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Hours after the Minneapolis City Council postponed a May 1 wage hike for Uber and Lyft drivers, scores of Twin Cities rideshare drivers, labor leaders and officials from a handful of new rideshare company hopefuls rallied to discuss the next steps in partnering with state legislators to ensure fair wages for 10,000 drivers.

Eid Ali, president of the Minnesota Uber/Lyft Drivers Association (MULDA), said his group's "pursuit of a fair wage remains unwavering," even as both Uber and Lyft said they will now wait until July 1 before deciding to leave the Minneapolis market due to the council's mandated pay raise.

"We need to stand firm and stand our ground," said MULDA Vice President Marianna Brown. "The government needs to support more than the big corporations. We want to see a solution and for you not to just tell us wait, wait, wait. We need action now."

City Council Members Robin Wonsley and Aurin Chowdhury and Council President Elliott Payne told the crowd the two-month delay in enacting the city's pay ordinance should give state legislators more time to come up with a statewide remedy that ensures all Minnesota rideshare drivers make at least the minimum wage.

"Today, we reaffirmed our commitment to workers in the city of Minneapolis and made room for more protections in not just the city of Minneapolis, but statewide," Payne said a cheering crowd.

The delay will also allow more time for new rideshare companies wishing to enter this market to "come in, get set up and running," said Council Member Jamal Osman.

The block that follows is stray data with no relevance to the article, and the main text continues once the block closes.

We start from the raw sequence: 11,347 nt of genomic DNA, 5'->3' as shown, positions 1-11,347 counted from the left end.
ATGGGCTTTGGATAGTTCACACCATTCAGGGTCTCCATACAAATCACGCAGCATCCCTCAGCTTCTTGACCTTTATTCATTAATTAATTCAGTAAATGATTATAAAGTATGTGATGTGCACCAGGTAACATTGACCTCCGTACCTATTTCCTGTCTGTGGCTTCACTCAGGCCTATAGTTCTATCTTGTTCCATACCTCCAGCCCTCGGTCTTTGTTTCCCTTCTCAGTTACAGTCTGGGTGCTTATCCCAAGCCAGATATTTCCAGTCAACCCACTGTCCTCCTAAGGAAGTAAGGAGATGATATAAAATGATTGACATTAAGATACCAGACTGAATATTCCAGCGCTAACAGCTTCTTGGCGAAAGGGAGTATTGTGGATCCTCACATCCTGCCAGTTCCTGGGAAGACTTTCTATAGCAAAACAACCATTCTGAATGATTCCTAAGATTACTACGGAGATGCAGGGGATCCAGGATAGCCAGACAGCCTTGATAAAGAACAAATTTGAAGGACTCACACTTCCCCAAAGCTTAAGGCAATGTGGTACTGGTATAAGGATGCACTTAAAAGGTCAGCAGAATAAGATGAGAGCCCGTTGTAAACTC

To date, four companies — Moov, MyWeels, Wridz and Joiryde — have applied for rideshare licenses in the city of Minneapolis and are awaiting approval. Six other firms, including California-based Hich MN, which was represented Thursday, expressed interest in starting rideshare businesses here but have yet to submit license applications.

A seventh entity, a cooperative that would be owned by local drivers, also is working in the wings to fill the void left by Uber and Lyft, should they actually leave. Co-op members are working with MULDA but have yet to apply for a license.

On Thursday, two new ride app firms came forward as well.

Niko Lemieux from St. Paul said he and a partner expect to file for a license by the end of the month so they can bring the Teleport Ride Share app to Minneapolis. The app already operates in College Station, Texas, and was recently licensed in Florida, Indiana and Arizona.

At the invitation of University of Minnesota professors, Shan Ms said he and two partners flew in from Bangalore, India, on Thursday to tell the Minneapolis City Council and the crowd of drivers that they planned to bring the Bridge app, by Juspay, to Minnesota in the coming weeks.

Juspay and its partners have 1,300 employees globally and previously raised $100 million to support rideshare operations and other technology applications in different countries, Ms said. "We are super committed to making the app work" in Minneapolis, he said.

Minnesota's 10,000 to 12,000 rideshare drivers say Uber and Lyft end up taking 40 to 70% of what passengers pay, leaving drivers with less than a minimum wage and without enough to cover gas, car repairs and living expenses. Uber and Lyft dispute that and also have recently changed policy to give drivers 70% of fares minus fees and charges.

The law in Minneapolis was set to change May 1 to set a minimum wage of $1.40 per mile and 51 cents per minute for rideshare drivers, after the City Council overturned a veto by Mayor Jacob Frey. Thursday's vote keeps the new ordinance but postpones when it goes into effect.

Uber and Lyft's threats to leave the Minneapolis area have sparked a lot of interest from outside players. But the cost of operating a rideshare business is not for the faint of heart. It costs $37,000 for a license in Minneapolis, plus a $10,000 wheelchair accessibility fee. St. Paul's license fee is $41,000. MSP Airport requires a $10,000 security deposit and a $500 license fee.

Separately, it costs about $150,000 to secure a commercial auto insurance policy for a rideshare company.